Rose Annual 23: 36-38 (1938)
Bring Back the Hybrid Perpetuals
R. Marion Hatton
Secretary, American Rose Society
Editors' Note.—If we could celebrate the centennial of the first recognized Hybrid Perpetual by restoring that grand class to its merited position, rose-growing would be vastly advantaged. It should be noted that the class came into recognition because it was remontant to a varied extent, and that the varieties responded to culture and care by producing some superb fall blooms. It was the wild rush for new Hybrid Teas that followed the introduction of La France in 1867 which brought about the neglect of the stronger, sweeter, and often more beautiful Hybrid Perpetuals.
Mr. Hatton's plea for the restoration and upbuilding of this class should be heeded. Many real rose-lovers should work toward bringing back by bud selection, pruning, and loving care, the Hybrid Perpetuals.
IT WAS just a century ago, in 1837 to be exact, when Laffay announced Princesse Hélène, the first of those mixtures of Hybrid Bourbon, Hybrid Chinese, and Damask Perpetual roses, since known as Hybrid Perpetuals.
There were earlier varieties of this new family which "flowered occasionally through the summer and autumnal months." Rose du Roi, or Crimson Perpetual, raised in the Royal Gardens of St. Cloud in 1812, probably deserves the honor of being the first Hybrid Perpetual, but Princesse Hélène was the first "striking" variety to be recognized as such. It is described in an old catalogue as "a beautiful deep rosy red, globular flower, possessing an agreeable fragrance and blooms freely."
By 1840 there were more than twenty varieties listed, and Prince's catalogue of 1846 names 73 varieties for sale at their nursery on Long Island. It was stated that "they present a constant succession of bloom from June till November."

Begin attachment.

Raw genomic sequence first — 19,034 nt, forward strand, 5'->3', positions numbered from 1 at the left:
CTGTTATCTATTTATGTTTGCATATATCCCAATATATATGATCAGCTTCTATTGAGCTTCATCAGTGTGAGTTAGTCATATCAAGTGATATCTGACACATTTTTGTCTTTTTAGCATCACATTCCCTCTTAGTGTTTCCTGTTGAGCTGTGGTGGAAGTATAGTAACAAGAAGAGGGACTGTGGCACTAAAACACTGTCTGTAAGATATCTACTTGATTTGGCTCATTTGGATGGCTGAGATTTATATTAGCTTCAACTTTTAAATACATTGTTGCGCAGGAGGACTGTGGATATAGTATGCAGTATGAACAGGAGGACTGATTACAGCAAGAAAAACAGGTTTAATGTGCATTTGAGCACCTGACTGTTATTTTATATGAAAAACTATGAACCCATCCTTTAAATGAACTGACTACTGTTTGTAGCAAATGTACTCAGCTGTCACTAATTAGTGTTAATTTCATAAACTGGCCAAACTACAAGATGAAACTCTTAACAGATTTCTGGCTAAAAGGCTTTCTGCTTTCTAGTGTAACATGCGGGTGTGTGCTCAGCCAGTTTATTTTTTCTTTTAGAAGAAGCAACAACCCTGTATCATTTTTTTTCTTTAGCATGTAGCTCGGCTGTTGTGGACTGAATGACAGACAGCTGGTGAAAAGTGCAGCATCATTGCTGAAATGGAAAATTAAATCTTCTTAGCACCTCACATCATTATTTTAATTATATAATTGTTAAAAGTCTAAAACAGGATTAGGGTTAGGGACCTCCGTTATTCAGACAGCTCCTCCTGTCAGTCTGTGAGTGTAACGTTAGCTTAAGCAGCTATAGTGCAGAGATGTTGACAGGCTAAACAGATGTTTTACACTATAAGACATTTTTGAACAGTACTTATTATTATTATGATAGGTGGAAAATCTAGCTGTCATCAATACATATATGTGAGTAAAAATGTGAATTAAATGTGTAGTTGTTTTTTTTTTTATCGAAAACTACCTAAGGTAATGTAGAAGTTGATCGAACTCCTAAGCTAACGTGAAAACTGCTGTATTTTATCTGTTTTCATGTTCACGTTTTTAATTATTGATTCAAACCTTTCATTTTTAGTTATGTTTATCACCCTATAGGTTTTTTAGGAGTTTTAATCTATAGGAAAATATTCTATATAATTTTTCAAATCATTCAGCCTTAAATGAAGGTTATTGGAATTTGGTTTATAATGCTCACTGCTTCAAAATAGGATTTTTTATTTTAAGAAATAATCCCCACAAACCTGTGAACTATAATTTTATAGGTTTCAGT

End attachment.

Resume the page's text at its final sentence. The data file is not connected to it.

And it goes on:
|*Ellwanger thought well of the Hybrid Perpetuals, just coming into their high esteem when his book appeared in 1882. He says of the class that it "is by far the most valuable, if not the most beautiful of all groups of roses." Discussing the introductions of Eugene Verdier, of Paris, the leading hybridizer of his time, he remarks "that there are not less than 45 new Hybrid Perpetual roses introduced each year," continuing that "perhaps one-fifth of them are worth growing, certainly not more."|
In 1882, in his book "The Rose," H. B. Ellwanger catalogued 481 Hybrid Perpetual varieties under "Sorts Now in General Cultivation." It would be interesting to know just how many of these were grown by the Ellwanger firm in 1882.*
It is significant that in Ellwanger's next paragraph he thus writes: "The Hybrid Tea rose is a new group produced from crossing Teas with Hybrid Perpetuals. This is a class but yet in an incipient state; it is likely there will be a great number of varieties." Surely prophetic as it relates to an average of nearly two hundred new Hybrid Teas each year.
The Hybrid Perpetual was the important rose of gardens for over half a century, and it is only since the introduction of the Pernetiana strain that it has been almost forgotten. Indeed, were it not for Peter Lambert's lovely but scentless Frau Karl Druschki, we would rarely see a specimen of this race.